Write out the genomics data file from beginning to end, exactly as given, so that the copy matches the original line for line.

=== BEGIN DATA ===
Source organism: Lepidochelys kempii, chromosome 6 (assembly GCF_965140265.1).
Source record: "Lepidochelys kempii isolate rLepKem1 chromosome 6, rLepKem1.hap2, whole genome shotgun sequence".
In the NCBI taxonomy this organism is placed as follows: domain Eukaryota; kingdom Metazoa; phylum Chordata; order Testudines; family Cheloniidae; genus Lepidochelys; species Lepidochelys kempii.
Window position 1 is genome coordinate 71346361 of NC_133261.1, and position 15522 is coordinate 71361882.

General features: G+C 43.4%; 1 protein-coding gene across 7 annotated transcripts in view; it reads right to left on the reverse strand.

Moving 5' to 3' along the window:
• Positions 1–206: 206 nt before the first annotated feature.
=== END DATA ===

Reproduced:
Source organism: Lepidochelys kempii, chromosome 6 (assembly GCF_965140265.1).
Source record: "Lepidochelys kempii isolate rLepKem1 chromosome 6, rLepKem1.hap2, whole genome shotgun sequence".
In the NCBI taxonomy this organism is placed as follows: domain Eukaryota; kingdom Metazoa; phylum Chordata; order Testudines; family Cheloniidae; genus Lepidochelys; species Lepidochelys kempii.
Window position 1 is genome coordinate 71346361 of NC_133261.1, and position 15522 is coordinate 71361882.

General features: G+C 43.4%; 1 protein-coding gene across 7 annotated transcripts in view; it reads right to left on the reverse strand.

Moving 5' to 3' along the window:
• Positions 1–206: 206 nt before the first annotated feature.